How rail safety was knocked off the headlines

In the first few years after the privatisation of the railways, rail safety became a major issue that was rarely off the front pages of newspapers. This had been stimulated by a series of high-profile crashes in a five-year period starting with Southall in September 1997 and continuing with Ladbroke Grove and Hatfield, through to Potters Bar in May 2002.

Leaving aside Selby, which was caused by a Land Rover falling onto the track, the accidents fell into a grisly pattern, with the first two being caused by trains going past red signals (Signals Passed at Danger, known widely as SPADs), and the latter two being the result of problems with the track.

The unfortunate sequence attracted intense media attention because of the proximity to London of all the crashes. The blanket media coverage stimulated in turn serious, if often misplaced, concerns among the public about rail safety. The impression even emerged that it was safer to travel by road, when in fact the opposite is the case. Depending on how you interpret the statistics, rail is anywhere between seven and 100 times safer. Over the past couple of years, however, rail safety has largely disappeared from the political firmament and there is very little consideration of the issue. Sure, there are concerns about terrorist attacks, in particular since July 7, but that is a wider risk not confined to the railways.

So what has happened to bring about this more rational approach? First, there has been the good fortune of no major rail-caused accidents for over three years. (The level crossing crash near Reading in November 2004 was caused by a car being deliberately left on the track by a man intent on committing suicide.) But it is not only good luck that has brought about the change in perception. The railways are safer as a result of lessons learnt from the accidents.

One of the underlying causes of this series of crashes was the way in which the industry had been broken up for privatisation. The railways are inherently an integrated system that function best when one unified management is in charge of the whole process, from maintenance of the track to provision of services. When that chain of command was broken by the changes introduced at privatisation, it created a new form of risk – which can be termed ‘interface risk’.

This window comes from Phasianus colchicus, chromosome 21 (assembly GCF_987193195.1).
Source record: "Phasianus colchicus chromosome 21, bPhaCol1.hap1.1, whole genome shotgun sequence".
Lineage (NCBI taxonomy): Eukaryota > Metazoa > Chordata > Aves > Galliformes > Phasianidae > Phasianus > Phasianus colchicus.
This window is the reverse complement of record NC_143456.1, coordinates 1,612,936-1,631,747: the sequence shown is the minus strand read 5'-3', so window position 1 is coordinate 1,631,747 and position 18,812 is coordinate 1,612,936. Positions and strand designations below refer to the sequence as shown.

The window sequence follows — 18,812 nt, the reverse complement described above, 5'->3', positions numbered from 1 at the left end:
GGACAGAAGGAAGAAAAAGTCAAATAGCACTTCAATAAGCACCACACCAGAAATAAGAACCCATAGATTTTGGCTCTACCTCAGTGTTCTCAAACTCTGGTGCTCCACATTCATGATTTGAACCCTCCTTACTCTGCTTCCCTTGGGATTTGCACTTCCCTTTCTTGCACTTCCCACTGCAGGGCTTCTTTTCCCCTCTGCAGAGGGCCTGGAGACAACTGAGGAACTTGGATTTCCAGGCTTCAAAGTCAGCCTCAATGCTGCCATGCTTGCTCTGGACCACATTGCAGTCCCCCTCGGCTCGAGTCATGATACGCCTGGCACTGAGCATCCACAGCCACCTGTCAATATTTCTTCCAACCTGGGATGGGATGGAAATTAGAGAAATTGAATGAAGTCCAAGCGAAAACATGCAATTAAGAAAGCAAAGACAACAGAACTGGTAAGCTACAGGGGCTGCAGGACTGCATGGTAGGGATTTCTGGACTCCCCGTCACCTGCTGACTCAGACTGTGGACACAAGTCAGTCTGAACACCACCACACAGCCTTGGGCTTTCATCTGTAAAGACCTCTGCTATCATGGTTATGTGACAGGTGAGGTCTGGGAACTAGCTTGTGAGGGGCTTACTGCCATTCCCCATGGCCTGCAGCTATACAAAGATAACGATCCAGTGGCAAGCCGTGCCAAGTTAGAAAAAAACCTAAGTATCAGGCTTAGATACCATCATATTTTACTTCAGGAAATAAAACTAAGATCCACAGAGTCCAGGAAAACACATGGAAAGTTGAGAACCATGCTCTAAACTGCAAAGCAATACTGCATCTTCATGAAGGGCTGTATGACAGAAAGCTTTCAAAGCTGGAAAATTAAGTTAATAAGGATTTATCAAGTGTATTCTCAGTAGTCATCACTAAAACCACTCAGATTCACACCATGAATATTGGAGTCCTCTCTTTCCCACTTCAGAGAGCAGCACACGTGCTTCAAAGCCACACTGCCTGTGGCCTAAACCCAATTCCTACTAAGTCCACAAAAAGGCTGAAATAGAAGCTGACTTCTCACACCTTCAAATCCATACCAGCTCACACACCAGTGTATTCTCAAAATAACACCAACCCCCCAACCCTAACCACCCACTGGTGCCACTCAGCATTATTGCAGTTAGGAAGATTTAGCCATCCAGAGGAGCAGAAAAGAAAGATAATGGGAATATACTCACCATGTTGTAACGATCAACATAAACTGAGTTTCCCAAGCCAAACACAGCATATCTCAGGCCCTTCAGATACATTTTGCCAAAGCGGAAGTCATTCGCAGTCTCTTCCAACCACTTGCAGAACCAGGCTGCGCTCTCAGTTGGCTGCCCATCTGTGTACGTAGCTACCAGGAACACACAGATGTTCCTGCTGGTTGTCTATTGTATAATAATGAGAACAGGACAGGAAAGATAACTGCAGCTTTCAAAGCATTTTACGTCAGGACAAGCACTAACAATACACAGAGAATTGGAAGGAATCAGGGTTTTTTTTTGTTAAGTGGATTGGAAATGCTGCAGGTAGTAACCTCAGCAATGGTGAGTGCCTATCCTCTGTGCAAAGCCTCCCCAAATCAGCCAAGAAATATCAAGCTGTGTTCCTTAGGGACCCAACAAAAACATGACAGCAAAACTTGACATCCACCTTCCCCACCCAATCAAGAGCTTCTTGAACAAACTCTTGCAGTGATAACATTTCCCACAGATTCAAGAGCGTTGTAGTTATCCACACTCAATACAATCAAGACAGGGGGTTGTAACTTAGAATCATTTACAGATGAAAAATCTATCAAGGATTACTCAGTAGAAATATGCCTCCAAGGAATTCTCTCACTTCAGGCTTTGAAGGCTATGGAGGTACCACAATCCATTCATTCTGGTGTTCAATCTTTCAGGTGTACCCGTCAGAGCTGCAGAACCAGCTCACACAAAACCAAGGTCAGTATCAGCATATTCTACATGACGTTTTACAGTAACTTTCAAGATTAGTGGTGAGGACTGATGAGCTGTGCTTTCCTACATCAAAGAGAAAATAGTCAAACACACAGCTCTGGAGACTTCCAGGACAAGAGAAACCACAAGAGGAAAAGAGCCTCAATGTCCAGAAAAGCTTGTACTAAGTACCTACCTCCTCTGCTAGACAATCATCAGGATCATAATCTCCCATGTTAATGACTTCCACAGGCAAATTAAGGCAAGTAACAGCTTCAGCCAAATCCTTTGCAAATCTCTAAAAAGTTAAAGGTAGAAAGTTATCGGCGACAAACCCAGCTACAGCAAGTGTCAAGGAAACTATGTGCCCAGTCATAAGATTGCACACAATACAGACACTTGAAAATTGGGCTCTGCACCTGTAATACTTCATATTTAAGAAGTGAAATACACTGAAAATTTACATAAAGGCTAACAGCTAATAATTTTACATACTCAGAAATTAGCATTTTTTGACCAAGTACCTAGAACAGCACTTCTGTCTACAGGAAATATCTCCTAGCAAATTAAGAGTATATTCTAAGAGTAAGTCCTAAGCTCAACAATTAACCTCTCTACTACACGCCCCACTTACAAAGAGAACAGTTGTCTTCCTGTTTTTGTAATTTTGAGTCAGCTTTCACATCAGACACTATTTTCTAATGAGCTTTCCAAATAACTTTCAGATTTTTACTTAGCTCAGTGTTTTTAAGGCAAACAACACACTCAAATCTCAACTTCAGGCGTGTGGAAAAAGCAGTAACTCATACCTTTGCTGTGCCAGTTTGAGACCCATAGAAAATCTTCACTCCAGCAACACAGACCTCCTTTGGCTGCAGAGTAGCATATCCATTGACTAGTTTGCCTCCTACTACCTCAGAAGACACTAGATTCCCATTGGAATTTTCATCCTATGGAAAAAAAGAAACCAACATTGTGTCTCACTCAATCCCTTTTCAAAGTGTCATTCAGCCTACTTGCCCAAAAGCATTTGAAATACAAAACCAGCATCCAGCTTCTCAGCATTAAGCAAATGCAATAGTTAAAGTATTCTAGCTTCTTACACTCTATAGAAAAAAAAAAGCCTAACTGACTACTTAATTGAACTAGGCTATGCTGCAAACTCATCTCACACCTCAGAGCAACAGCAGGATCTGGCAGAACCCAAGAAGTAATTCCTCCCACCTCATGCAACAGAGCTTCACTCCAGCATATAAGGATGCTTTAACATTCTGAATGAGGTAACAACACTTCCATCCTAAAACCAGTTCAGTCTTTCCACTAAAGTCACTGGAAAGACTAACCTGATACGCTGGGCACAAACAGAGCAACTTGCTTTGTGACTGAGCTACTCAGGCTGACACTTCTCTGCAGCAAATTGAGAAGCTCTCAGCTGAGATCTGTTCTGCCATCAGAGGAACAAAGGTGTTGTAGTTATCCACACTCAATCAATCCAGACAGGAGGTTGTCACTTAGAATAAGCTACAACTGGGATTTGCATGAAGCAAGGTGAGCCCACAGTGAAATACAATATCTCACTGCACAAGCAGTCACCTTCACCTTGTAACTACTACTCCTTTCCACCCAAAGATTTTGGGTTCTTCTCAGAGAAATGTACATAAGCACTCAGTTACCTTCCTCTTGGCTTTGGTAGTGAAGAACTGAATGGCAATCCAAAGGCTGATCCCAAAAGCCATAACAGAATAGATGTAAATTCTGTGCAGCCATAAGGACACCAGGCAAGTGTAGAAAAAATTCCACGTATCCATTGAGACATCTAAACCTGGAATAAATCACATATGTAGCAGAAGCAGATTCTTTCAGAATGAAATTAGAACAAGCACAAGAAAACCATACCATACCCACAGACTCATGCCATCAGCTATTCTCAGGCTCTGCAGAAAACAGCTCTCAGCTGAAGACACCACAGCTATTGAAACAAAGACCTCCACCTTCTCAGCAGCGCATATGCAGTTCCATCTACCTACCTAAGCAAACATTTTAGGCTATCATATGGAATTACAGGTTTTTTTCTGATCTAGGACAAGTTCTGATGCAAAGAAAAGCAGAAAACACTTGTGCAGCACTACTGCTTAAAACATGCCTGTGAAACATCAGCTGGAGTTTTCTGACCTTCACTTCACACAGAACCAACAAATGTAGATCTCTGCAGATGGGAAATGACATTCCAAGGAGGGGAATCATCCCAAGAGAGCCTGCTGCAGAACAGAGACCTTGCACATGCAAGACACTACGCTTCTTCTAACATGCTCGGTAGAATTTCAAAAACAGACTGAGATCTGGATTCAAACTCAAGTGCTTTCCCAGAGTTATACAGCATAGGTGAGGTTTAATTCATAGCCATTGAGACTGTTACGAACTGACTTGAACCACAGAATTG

That is very clear from an analysis of the accidents. Hatfield, for example, was caused by a lack of proper liaison between Railtrack and its contractor, Balfour Beatty, over the condition of a rail that eventually broke under a train, resulting in a derailment that killed four people.

At Ladbroke Grove, where 31 people died in the accident in October 1999, there had been a series of incidents of trains going through red lights near Paddington, including one instance that was almost an exact ‘dress rehearsal’ of the eventual disaster. But the warnings from these incidents were not heeded because no single organisation was in charge of making the necessary changes. Instead, the information was lost in a fug of bureaucracy and a ‘nothing to do with me, guv’ attitude fostered by the break-up of the railways.

Now, much of the risk introduced by the privatisation process has been reduced. The maintenance work has been taken in-house by Network Rail, which is a not-for-profit company limited by guarantee rather than, like Railtrack, focused principally on paying dividends to shareholders. Undoubtedly, Hatfield would have been prevented had the maintenance been in-house rather than outsourced.

Secondly, a whole series of integrated control centres has ensured that Network Rail and the train operators work more closely together, and this lack of liaison was certainly a factor in the Southall crash. In terms of preventing trains going through red lights, there has been the very important introduction of the Train Protection and Warning System, at a cost of nearly £600m, which effectively prevents most SPADs except those at very high speed, but even their impact would be reduced because the train would be slowed by the system.

There will still be rail accidents in the future, but there is no doubt that the railways are now safer than they have ever been, a fact borne out by the statistics. However, it is a tragedy that many people had to lose their lives in accidents that were eminently preventable because politicians broke up the railway too hastily, creating a structure that adversely affected safety. The lessons have been learnt, but at a heavy price.

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